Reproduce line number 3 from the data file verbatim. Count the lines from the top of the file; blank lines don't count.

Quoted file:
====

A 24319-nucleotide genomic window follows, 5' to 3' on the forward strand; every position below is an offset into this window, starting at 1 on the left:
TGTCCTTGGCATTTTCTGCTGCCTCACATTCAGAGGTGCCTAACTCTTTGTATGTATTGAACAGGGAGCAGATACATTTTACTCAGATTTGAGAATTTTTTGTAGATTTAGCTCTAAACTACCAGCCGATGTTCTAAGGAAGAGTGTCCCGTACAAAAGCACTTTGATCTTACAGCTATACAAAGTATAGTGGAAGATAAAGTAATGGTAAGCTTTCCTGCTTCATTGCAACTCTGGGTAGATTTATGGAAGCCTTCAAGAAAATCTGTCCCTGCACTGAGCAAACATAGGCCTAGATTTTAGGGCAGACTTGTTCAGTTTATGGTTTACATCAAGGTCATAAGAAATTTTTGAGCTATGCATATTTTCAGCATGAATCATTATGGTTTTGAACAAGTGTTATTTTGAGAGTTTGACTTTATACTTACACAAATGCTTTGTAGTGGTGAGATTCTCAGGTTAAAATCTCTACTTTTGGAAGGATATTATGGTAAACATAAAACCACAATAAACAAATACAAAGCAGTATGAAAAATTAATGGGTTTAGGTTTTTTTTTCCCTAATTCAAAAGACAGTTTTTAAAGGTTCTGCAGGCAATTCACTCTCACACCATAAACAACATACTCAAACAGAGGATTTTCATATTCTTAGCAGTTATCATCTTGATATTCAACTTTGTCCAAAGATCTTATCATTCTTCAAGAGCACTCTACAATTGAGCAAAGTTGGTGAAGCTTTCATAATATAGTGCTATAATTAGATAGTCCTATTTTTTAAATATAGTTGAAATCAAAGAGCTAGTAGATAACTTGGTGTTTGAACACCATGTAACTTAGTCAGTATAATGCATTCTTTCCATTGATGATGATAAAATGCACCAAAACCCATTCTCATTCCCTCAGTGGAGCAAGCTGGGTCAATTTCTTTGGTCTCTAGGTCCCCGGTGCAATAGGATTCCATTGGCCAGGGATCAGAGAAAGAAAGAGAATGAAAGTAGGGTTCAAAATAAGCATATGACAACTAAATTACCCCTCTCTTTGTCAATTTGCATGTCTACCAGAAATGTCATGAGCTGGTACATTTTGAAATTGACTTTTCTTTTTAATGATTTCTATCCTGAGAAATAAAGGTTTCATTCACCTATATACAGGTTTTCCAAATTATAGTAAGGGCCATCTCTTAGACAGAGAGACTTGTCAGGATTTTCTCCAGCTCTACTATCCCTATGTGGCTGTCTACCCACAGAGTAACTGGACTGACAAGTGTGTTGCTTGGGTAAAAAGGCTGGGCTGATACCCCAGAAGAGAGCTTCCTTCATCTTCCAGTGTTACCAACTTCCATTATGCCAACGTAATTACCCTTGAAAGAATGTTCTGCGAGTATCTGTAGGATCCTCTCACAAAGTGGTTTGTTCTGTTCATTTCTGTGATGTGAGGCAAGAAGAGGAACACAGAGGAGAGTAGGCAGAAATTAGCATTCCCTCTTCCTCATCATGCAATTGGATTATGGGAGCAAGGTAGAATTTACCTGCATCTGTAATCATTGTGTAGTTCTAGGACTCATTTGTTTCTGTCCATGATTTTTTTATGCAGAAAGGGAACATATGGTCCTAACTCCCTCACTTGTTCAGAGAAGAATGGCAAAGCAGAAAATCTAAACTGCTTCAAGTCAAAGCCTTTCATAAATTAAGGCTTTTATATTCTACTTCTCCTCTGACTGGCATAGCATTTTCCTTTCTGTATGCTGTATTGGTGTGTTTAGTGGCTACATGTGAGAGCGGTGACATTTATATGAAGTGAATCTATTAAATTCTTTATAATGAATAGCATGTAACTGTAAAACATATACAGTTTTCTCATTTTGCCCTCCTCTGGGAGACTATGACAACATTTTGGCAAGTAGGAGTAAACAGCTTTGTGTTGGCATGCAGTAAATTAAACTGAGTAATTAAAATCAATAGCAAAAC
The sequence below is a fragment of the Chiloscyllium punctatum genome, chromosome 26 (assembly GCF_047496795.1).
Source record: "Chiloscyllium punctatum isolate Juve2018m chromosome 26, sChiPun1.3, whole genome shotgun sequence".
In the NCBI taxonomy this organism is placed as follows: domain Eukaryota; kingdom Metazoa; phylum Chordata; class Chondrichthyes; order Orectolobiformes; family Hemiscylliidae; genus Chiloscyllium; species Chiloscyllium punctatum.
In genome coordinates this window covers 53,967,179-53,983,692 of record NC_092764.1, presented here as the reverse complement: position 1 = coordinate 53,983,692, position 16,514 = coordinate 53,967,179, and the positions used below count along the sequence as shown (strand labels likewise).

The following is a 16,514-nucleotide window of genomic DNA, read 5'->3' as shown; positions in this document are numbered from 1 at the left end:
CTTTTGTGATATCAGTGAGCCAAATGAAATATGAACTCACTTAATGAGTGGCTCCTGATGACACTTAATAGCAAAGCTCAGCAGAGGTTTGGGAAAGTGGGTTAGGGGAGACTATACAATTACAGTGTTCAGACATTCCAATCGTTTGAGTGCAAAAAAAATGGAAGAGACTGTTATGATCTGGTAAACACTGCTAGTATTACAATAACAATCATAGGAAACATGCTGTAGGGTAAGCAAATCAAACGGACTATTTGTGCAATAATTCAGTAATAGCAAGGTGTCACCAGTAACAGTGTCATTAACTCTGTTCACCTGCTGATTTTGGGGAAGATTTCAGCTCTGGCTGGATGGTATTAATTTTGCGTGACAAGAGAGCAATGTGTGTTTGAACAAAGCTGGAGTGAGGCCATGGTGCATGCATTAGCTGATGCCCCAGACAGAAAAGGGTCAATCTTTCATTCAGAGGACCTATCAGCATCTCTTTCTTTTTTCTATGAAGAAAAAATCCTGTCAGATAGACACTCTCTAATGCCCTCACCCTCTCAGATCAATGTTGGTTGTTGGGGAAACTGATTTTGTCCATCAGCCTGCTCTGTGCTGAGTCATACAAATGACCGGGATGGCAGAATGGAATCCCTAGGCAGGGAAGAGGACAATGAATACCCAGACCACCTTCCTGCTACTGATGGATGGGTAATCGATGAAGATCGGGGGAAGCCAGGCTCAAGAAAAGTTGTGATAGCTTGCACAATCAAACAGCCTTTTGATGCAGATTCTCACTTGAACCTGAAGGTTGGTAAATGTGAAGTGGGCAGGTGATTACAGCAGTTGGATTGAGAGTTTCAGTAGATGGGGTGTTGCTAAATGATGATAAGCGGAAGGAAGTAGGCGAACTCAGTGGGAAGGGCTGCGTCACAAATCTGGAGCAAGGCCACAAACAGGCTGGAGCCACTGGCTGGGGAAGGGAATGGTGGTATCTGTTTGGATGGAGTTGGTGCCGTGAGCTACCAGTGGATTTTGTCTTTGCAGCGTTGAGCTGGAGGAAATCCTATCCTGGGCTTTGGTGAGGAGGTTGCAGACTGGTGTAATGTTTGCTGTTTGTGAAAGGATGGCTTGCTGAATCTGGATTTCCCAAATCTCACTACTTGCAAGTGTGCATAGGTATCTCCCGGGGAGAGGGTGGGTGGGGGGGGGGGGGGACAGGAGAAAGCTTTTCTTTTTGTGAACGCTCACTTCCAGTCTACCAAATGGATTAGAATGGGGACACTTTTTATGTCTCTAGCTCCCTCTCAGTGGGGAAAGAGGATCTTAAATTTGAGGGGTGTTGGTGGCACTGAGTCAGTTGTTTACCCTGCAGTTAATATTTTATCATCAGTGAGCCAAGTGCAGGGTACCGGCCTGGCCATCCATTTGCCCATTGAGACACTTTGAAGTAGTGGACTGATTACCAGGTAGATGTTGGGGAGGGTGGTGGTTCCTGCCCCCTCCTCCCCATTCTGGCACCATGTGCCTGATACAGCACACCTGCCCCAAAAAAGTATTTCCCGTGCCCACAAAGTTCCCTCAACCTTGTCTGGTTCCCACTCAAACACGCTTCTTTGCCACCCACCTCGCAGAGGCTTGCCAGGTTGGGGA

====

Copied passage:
The sequence below is a fragment of the Chiloscyllium punctatum genome, chromosome 26 (assembly GCF_047496795.1).